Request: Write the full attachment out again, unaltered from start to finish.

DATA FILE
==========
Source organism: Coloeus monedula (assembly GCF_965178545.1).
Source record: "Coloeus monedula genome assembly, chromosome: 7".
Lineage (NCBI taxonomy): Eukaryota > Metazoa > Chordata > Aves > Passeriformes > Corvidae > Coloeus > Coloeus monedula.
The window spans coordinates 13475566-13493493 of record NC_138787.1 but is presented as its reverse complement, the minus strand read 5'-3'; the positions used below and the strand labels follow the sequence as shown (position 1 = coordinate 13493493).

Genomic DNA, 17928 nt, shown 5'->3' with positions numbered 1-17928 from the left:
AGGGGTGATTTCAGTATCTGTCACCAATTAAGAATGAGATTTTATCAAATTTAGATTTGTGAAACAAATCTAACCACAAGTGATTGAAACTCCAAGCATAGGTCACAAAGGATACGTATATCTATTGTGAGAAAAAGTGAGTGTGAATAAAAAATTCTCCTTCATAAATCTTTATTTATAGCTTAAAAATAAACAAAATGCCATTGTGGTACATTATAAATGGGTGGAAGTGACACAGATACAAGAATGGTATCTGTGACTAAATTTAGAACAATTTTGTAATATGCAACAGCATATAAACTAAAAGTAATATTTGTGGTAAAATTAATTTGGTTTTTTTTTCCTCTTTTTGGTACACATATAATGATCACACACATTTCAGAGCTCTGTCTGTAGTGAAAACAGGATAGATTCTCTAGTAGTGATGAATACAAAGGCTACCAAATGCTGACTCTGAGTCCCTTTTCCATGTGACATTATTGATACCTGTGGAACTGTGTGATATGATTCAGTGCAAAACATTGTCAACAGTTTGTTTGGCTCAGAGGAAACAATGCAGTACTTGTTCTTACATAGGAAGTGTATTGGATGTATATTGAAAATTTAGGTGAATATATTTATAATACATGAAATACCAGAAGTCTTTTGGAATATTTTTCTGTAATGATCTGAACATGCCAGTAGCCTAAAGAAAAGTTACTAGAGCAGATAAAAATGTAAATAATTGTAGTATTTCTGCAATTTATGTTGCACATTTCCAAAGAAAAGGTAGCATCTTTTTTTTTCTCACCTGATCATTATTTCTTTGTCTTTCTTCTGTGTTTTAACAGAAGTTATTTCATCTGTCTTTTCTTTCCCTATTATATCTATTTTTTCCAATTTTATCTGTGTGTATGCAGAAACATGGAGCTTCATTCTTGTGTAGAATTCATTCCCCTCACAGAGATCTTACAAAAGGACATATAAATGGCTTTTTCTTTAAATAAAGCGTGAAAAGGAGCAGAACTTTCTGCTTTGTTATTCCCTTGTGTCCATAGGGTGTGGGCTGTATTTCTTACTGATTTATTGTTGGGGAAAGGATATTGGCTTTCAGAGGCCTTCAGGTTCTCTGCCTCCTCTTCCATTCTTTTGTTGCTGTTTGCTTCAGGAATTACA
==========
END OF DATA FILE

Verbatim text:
Source organism: Coloeus monedula (assembly GCF_965178545.1).
Source record: "Coloeus monedula genome assembly, chromosome: 7".
Lineage (NCBI taxonomy): Eukaryota > Metazoa > Chordata > Aves > Passeriformes > Corvidae > Coloeus > Coloeus monedula.
The window spans coordinates 13475566-13493493 of record NC_138787.1 but is presented as its reverse complement, the minus strand read 5'-3'; the positions used below and the strand labels follow the sequence as shown (position 1 = coordinate 13493493).

Genomic DNA, 17928 nt, shown 5'->3' with positions numbered 1-17928 from the left:
AGGGGTGATTTCAGTATCTGTCACCAATTAAGAATGAGATTTTATCAAATTTAGATTTGTGAAACAAATCTAACCACAAGTGATTGAAACTCCAAGCATAGGTCACAAAGGATACGTATATCTATTGTGAGAAAAAGTGAGTGTGAATAAAAAATTCTCCTTCATAAATCTTTATTTATAGCTTAAAAATAAACAAAATGCCATTGTGGTACATTATAAATGGGTGGAAGTGACACAGATACAAGAATGGTATCTGTGACTAAATTTAGAACAATTTTGTAATATGCAACAGCATATAAACTAAAAGTAATATTTGTGGTAAAATTAATTTGGTTTTTTTTTCCTCTTTTTGGTACACATATAATGATCACACACATTTCAGAGCTCTGTCTGTAGTGAAAACAGGATAGATTCTCTAGTAGTGATGAATACAAAGGCTACCAAATGCTGACTCTGAGTCCCTTTTCCATGTGACATTATTGATACCTGTGGAACTGTGTGATATGATTCAGTGCAAAACATTGTCAACAGTTTGTTTGGCTCAGAGGAAACAATGCAGTACTTGTTCTTACATAGGAAGTGTATTGGATGTATATTGAAAATTTAGGTGAATATATTTATAATACATGAAATACCAGAAGTCTTTTGGAATATTTTTCTGTAATGATCTGAACATGCCAGTAGCCTAAAGAAAAGTTACTAGAGCAGATAAAAATGTAAATAATTGTAGTATTTCTGCAATTTATGTTGCACATTTCCAAAGAAAAGGTAGCATCTTTTTTTTTCTCACCTGATCATTATTTCTTTGTCTTTCTTCTGTGTTTTAACAGAAGTTATTTCATCTGTCTTTTCTTTCCCTATTATATCTATTTTTTCCAATTTTATCTGTGTGTATGCAGAAACATGGAGCTTCATTCTTGTGTAGAATTCATTCCCCTCACAGAGATCTTACAAAAGGACATATAAATGGCTTTTTCTTTAAATAAAGCGTGAAAAGGAGCAGAACTTTCTGCTTTGTTATTCCCTTGTGTCCATAGGGTGTGGGCTGTATTTCTTACTGATTTATTGTTGGGGAAAGGATATTGGCTTTCAGAGGCCTTCAGGTTCTCTGCCTCCTCTTCCATTCTTTTGTTGCTGTTTGCTTCAGGAATTACA